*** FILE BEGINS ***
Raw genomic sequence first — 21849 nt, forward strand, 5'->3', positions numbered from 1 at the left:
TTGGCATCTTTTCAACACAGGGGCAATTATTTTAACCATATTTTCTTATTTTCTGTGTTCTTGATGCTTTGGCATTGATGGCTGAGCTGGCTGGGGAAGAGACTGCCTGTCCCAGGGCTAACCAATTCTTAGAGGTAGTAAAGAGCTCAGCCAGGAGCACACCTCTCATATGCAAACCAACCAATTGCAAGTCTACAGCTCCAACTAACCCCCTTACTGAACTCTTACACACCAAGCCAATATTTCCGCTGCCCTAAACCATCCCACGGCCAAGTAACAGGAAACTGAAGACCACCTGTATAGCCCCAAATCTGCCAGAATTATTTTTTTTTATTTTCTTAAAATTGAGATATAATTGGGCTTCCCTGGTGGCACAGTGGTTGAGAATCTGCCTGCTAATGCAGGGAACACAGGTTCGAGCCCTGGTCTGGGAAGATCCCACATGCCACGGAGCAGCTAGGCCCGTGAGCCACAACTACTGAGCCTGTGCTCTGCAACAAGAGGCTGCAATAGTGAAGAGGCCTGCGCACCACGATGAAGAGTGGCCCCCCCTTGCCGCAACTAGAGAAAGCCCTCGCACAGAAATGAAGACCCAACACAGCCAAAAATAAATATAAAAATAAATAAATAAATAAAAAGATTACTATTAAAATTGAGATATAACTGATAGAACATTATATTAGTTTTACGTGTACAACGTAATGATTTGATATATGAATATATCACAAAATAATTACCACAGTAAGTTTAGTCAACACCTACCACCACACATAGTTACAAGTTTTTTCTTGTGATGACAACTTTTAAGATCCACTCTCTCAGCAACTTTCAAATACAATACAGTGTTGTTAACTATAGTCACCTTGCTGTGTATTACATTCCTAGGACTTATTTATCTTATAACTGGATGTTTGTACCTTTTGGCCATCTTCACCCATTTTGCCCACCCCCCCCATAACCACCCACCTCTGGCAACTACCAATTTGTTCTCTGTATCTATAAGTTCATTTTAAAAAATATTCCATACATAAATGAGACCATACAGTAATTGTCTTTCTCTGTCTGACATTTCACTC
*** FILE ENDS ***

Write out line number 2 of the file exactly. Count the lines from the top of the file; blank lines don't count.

TTGGCATCTTTTCAACACAGGGGCAATTATTTTAACCATATTTTCTTATTTTCTGTGTTCTTGATGCTTTGGCATTGATGGCTGAGCTGGCTGGGGAAGAGACTGCCTGTCCCAGGGCTAACCAATTCTTAGAGGTAGTAAAGAGCTCAGCCAGGAGCACACCTCTCATATGCAAACCAACCAATTGCAAGTCTACAGCTCCAACTAACCCCCTTACTGAACTCTTACACACCAAGCCAATATTTCCGCTGCCCTAAACCATCCCACGGCCAAGTAACAGGAAACTGAAGACCACCTGTATAGCCCCAAATCTGCCAGAATTATTTTTTTTTATTTTCTTAAAATTGAGATATAATTGGGCTTCCCTGGTGGCACAGTGGTTGAGAATCTGCCTGCTAATGCAGGGAACACAGGTTCGAGCCCTGGTCTGGGAAGATCCCACATGCCACGGAGCAGCTAGGCCCGTGAGCCACAACTACTGAGCCTGTGCTCTGCAACAAGAGGCTGCAATAGTGAAGAGGCCTGCGCACCACGATGAAGAGTGGCCCCCCCTTGCCGCAACTAGAGAAAGCCCTCGCACAGAAATGAAGACCCAACACAGCCAAAAATAAATATAAAAATAAATAAATAAATAAAAAGATTACTATTAAAATTGAGATATAACTGATAGAACATTATATTAGTTTTACGTGTACAACGTAATGATTTGATATATGAATATATCACAAAATAATTACCACAGTAAGTTTAGTCAACACCTACCACCACACATAGTTACAAGTTTTTTCTTGTGATGACAACTTTTAAGATCCACTCTCTCAGCAACTTTCAAATACAATACAGTGTTGTTAACTATAGTCACCTTGCTGTGTATTACATTCCTAGGACTTATTTATCTTATAACTGGATGTTTGTACCTTTTGGCCATCTTCACCCATTTTGCCCACCCCCCCCATAACCACCCACCTCTGGCAACTACCAATTTGTTCTCTGTATCTATAAGTTCATTTTAAAAAATATTCCATACATAAATGAGACCATACAGTAATTGTCTTTCTCTGTCTGACATTTCACTC